on the road attracting lots of yellow jackets. From there, we rode to
the top of the ridge and turned onto another old road. This road is
called a "Jeep Trail" on Daddy's GPS unit, but other than being rather
narrow, the road was in quite good condition. There was gravel in the
tracks and lots of shade and vegetation, so it wasn't dusty at all. We
could tell that the view would be great when the leaves fall. We drove
several miles until our progress was stopped by a fallen tree. Mommy
and Daddy tried to move it, but it was just too big. Daddy knows he
needs to install those tow hooks on the front of the Jeep. We could
have hooked up and pulled the tree out of the way. MSaybe that'll be
done by the time we visit again. We didn't really have the time to do
any archaeology on this trail, but Daddy did find some of the iron ore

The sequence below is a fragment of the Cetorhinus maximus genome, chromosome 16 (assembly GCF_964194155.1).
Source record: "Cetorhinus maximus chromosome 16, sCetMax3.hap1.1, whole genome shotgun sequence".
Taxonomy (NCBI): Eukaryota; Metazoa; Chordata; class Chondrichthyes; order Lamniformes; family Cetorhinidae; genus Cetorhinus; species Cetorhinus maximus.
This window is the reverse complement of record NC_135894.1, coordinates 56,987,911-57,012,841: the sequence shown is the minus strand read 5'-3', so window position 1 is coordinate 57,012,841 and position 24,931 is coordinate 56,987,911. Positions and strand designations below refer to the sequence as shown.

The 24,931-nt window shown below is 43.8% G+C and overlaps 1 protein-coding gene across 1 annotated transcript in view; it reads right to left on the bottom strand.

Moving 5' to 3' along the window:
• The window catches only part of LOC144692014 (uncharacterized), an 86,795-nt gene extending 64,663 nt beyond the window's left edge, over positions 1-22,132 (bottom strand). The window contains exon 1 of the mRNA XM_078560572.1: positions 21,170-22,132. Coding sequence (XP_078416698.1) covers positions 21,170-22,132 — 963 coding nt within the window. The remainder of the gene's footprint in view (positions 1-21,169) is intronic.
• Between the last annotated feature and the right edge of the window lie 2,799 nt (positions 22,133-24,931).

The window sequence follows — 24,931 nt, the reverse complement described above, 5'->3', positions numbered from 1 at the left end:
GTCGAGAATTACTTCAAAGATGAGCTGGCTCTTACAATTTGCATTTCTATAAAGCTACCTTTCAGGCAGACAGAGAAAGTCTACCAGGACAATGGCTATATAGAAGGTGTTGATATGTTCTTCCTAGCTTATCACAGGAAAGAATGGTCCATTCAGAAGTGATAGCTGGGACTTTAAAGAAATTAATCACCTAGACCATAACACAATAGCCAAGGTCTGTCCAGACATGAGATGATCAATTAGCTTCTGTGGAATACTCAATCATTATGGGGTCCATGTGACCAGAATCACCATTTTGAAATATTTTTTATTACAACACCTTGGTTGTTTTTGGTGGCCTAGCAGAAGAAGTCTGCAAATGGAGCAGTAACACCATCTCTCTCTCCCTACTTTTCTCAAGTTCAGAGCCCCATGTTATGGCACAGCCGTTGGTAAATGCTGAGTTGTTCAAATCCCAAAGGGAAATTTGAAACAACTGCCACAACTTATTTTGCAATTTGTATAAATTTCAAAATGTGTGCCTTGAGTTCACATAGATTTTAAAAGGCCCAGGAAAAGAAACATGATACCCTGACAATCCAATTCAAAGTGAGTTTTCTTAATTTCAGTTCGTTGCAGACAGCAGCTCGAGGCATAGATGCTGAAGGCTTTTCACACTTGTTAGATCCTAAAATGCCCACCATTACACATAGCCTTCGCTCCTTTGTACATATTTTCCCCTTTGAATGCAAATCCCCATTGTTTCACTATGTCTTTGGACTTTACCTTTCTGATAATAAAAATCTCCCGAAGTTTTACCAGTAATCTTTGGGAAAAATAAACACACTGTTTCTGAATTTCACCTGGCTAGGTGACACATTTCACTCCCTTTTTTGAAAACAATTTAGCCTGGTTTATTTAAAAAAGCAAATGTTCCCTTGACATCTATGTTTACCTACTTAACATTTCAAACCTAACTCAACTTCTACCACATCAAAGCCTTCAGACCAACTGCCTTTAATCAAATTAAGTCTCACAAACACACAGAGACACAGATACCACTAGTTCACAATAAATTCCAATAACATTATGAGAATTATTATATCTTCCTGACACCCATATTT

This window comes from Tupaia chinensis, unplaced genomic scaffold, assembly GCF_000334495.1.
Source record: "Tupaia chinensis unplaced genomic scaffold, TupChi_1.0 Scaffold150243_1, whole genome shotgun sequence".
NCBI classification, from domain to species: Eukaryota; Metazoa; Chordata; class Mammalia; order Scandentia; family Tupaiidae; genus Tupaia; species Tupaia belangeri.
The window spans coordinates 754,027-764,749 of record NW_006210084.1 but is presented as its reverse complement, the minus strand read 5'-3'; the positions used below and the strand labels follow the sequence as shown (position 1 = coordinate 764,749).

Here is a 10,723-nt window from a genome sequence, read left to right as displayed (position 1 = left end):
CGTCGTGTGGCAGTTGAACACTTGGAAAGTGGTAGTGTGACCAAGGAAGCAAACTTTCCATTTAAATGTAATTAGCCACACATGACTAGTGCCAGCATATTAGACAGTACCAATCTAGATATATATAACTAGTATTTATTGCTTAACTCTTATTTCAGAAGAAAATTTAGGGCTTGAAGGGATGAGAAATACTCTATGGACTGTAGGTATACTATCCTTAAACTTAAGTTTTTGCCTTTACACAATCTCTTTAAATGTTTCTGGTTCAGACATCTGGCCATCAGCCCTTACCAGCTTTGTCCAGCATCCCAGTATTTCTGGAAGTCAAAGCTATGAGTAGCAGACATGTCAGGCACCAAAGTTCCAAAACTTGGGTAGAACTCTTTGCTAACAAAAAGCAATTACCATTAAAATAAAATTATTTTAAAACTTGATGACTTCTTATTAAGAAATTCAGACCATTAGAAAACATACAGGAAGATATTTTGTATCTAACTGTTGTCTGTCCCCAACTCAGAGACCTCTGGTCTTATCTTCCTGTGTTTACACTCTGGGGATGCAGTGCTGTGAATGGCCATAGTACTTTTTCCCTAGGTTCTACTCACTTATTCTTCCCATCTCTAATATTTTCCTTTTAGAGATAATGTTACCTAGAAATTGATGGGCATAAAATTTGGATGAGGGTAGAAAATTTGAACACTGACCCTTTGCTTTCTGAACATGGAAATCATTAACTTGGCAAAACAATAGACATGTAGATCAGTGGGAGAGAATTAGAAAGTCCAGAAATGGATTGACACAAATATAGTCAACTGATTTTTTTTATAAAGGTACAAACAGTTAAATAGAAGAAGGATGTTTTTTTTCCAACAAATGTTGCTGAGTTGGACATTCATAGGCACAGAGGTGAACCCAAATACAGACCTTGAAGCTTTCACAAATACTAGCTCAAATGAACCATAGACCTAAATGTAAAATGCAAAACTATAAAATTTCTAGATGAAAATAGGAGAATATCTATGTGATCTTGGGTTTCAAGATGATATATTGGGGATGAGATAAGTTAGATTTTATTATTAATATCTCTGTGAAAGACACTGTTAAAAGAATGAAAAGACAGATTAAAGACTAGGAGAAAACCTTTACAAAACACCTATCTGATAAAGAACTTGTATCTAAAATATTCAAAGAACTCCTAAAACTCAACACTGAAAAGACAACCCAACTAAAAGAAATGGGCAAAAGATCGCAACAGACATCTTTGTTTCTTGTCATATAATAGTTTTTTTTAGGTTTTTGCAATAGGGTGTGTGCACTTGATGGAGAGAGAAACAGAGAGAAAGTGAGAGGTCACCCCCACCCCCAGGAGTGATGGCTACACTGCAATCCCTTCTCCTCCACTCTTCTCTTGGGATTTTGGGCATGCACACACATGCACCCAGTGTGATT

deposits described in the
Sherpa Guide article. Anyway, we had a lot of fun. We still
made it home in time to cookout steaks, get our baths, and get the papooses
in bed before 9pm. What a great way to end a great weekend.!
Gold N Gem Grubbin'
- Cleveland, GA
two days grubbin for gems and panning for gold at
Gold n Gem Grubbin' near Cleveland, Georgia.
We learned about this place by watching "Best
Places to find Cash and Treasure" on the Travel Channel. I'm not
sure if that particular episode is available anymore, but the host found a
large gold nugget and a big chunk of amethyst (as did we).
The first day was spent panning for gold in the creek. This proved to
be a lot of fun, but we found very little gold. Lee Thomas found a
large amethyst, and Mommy found a couple of really nice quartz crystals.
Panning in the creek is a good value for a family of six. We spent
four hours playing in the creek and looking for treasure for about $37
total. Not bad!
On the second day at the mine, we bought some of the enriched buckets for
gem grubbing. The picture